Followed by a porter, who carried my scanty store of personal property—merely a portmanteau and a hat-box—I sallied out of the great gloomy hall where the baggage is distributed to its respective owners, and emerging on the outer platform, bade the man call me a fiacre.3“Fiacre” is French for a small four-wheeled carriage for public hire. I knew Paris so far as an occasional fortnight’s holiday enables an Englishman to know it; and I meant, for the present at any rate, to take up my abode in my old quarters at the Hotel du Louvre. The porter did as he was bid; but scarcely had he set down my luggage upon the asphalte of the pavement before a chasseur in a splendid livery—one of those gorgeous retainers whose cocked hat, white plumes, and gold aiguillettes and embroidery are worthy of a field-marshal—came bustling up, and took one glance at my hat-box and portmanteau—which bore, I must observe, my initials, A.M., in brass nails—and another at myself.4“Chasseur” is a French hotel messenger, and “aiguillettes” are braided loops that hang from the shoulder as an ornament on military or naval uniforms.. “This way, if Monsieur please!” said the man in villainous English, but with infinite respect, lifting his feathered hat with a flourish. I stared at him. “Madame attends—voyez plutôt!” said the chasseur, calling my attention to a handsome barouche that had been drawn up at the edge of the platform, and the only occupant of which was a lady, very well dressed, and who was waving her gloved hand, and smiling and bowing and beckoning, obviously to me.5“Voyez plutôt” is French for “see this instead.”  She was a perfect stranger to me, this lady; and at first I turned my head, in the idea that I should see at my elbow the friend to whom these nods and becks and wreathed smiles were addressed; but no. No one was near me but a brace of bagmen, a German governess in tinted spectacles, and a stout French citizen with a nankeen coat and a green umbrella.

“Augustus! Gussy!” exclaimed the smiling lady—who was not, I may remark, as young as she used to be—a well-preserved, upright, commanding-looking dame, with aquiline features and a tall figure. She was richly dressed, and in excellent taste; while her equipage, from the magnificent horses, that rattled their silver-mounted harness as they chafed against the bit, to the stately English coachman, solemn as an undertaker and rosy as a carnation, was one that would have passed muster even in Hyde Park. I knew Paris sufficiently well to be aware that none but people of large fortune and lavish expenditure were in the habit of maintaining so well-appointed a carriage as that. But why the proprietress of all these splendours, and whom to the best of my remembrance I had never seen before, should hail me thus familiarly by my name, I could not conceive.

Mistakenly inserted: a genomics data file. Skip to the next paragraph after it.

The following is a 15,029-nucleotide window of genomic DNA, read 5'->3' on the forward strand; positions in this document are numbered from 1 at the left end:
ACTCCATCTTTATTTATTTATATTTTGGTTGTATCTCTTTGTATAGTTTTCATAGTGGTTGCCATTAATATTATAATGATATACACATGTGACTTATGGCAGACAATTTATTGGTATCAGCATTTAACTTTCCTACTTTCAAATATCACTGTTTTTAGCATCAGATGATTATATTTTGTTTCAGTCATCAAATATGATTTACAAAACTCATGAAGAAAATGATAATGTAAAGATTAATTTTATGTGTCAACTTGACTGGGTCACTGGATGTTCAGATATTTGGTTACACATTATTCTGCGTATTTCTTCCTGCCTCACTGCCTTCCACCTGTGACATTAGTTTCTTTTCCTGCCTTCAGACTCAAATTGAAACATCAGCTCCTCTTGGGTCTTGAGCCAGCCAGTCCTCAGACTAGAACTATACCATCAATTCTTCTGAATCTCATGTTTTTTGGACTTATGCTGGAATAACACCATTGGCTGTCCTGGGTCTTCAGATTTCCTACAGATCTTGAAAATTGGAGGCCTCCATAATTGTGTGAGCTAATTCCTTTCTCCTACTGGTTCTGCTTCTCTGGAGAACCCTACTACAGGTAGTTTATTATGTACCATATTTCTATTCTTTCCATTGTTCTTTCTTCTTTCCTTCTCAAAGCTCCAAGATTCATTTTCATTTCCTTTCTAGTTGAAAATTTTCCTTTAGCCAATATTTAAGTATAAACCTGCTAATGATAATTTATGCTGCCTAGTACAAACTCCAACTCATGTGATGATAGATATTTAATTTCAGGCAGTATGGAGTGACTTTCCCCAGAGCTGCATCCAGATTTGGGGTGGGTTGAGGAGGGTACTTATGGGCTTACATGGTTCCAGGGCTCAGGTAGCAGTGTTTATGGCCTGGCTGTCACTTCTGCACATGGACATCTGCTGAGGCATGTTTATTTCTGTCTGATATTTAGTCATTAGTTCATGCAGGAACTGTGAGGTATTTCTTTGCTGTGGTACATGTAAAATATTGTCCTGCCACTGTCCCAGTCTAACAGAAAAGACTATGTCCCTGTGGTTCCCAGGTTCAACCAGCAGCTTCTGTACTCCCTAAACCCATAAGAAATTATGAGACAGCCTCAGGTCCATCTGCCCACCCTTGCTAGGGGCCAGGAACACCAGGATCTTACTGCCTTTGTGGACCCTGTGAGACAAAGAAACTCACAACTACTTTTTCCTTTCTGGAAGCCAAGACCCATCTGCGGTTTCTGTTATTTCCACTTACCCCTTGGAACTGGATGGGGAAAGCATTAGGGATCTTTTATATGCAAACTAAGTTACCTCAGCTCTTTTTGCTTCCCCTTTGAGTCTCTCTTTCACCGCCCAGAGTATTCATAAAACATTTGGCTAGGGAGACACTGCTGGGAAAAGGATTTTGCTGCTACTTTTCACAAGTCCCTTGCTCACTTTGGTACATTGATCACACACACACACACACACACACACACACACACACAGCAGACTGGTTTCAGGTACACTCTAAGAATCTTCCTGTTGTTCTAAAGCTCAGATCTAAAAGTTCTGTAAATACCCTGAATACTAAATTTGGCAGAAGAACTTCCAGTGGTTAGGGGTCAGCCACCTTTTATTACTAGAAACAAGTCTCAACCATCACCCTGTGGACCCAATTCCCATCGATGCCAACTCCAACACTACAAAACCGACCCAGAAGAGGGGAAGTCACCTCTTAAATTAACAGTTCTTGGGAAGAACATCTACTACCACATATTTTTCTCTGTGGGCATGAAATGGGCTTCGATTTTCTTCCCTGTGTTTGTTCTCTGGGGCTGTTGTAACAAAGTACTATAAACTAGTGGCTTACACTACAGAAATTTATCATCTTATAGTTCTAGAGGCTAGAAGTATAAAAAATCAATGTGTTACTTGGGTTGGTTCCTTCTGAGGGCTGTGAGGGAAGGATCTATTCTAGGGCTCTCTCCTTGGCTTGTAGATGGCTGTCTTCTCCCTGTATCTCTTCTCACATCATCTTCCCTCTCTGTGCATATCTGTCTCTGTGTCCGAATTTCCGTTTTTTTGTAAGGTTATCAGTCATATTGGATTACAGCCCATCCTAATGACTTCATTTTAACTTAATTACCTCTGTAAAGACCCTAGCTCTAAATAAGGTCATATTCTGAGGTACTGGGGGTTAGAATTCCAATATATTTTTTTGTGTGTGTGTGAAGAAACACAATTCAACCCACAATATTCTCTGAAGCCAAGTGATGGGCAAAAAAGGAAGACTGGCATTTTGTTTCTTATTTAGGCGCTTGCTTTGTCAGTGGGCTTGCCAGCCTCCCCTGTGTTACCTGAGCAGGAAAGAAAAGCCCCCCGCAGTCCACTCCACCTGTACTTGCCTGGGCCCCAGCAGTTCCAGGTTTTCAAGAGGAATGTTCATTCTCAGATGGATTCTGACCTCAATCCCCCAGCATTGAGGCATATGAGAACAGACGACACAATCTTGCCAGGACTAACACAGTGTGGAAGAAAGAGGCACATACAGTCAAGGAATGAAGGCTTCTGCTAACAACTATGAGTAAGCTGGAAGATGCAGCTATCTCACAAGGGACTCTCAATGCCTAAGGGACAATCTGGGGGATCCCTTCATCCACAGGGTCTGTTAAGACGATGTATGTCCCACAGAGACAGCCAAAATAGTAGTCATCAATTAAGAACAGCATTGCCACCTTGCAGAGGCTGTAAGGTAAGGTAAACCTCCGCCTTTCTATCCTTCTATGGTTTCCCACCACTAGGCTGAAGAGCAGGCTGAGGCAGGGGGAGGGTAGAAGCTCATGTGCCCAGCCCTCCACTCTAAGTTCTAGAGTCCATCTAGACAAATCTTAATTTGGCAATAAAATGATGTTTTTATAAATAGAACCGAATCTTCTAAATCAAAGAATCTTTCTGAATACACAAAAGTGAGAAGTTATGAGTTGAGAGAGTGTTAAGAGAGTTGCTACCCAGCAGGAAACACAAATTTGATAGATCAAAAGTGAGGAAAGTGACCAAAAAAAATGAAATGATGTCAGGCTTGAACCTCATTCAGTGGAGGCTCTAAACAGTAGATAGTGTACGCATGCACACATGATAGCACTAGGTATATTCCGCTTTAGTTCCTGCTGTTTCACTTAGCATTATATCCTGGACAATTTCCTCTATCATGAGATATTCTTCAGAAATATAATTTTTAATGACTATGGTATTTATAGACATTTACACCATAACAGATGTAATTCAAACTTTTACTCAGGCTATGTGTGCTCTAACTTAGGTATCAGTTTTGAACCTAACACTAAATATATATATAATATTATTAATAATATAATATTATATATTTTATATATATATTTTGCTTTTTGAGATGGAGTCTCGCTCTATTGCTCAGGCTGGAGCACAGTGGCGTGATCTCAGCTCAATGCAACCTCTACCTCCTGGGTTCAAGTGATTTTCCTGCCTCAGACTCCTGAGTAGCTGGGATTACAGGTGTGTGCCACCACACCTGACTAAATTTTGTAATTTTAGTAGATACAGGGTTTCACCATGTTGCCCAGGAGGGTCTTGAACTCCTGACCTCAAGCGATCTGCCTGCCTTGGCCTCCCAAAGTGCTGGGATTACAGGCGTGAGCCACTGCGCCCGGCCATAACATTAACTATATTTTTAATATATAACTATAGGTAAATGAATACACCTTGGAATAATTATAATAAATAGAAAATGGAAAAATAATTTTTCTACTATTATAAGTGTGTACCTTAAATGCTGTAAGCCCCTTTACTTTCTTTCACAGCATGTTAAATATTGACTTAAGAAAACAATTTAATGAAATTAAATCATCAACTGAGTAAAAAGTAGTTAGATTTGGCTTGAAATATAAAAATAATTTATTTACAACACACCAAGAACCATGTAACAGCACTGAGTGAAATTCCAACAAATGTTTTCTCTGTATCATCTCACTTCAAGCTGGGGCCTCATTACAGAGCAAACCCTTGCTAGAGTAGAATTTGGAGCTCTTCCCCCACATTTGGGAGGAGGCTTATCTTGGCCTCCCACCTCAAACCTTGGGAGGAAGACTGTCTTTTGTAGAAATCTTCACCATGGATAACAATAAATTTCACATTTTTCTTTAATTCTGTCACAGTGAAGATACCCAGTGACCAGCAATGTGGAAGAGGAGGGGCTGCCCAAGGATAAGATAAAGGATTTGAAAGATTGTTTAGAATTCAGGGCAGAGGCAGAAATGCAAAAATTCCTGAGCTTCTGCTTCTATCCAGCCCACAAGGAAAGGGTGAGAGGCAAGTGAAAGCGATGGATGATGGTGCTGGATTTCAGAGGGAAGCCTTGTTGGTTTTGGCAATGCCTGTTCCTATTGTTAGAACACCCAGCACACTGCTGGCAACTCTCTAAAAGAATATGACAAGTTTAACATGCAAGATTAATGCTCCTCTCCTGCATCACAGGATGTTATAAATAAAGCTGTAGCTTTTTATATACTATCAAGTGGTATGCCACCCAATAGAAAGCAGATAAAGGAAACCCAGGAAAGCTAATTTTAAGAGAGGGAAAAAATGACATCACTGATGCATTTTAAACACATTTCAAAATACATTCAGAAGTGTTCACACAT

“Some mistake,” I said; but the chasseur would take no denial, and I found myself impelled towards the barouche. Its mistress held out her hand, nay, both hands, towards me as I lifted my hat and stared at her in a bewildered fashion that I am sure must have been ludicrous enough.

“Why, Augustus! why, you naughty boy! were you actually going to give me the cut direct?” And she gave me a playfully reproachful tap over the knuckles with her lace-bordered parasol.

“Really, madam,” I stammered, ‘I am afraid—that is—”

“I see how it is,” said my persecutress, clapping her hands together with unaffected delight. “The child has really forgotten me. That is too bad; but I told the girls it would be so. I should have known you, dear boy, anywhere.”

This was very embarrassing. I tried to smile, but for the very life of me I could not find appropriate words in which to convince the lady of her mistake. She seemed so positive too, so certain of the truth of her own impressions, that I was staggered. My own memory was, I knew, a tolerably good one, but I might be wrong; and, after all, faces do sometimes escape our recollection in the most provoking and unaccountable manner. While these contradictory thoughts were passing through my puzzled brain, the lady of the barouche was rattling on, best pace, with a flow of words that seemed exhaustless. Yes, she vowed the family likeness would have enabled her to identify me anywhere. What a passage I must have had! Fi Donc!6“Fi donc” is a French exclamation meaning “oh fie.” What did that man mean by saying that Monsieur’s fiacre waited, when she had brought her carriage into that out-of-the-way quarter of Paris on purpose to fetch me? I was one of the privileged. There were very few whom she would have met at a horrid railway station. Let Anatole (the chasseur) look to my luggage; and as for me, why didn’t I get into the barouche?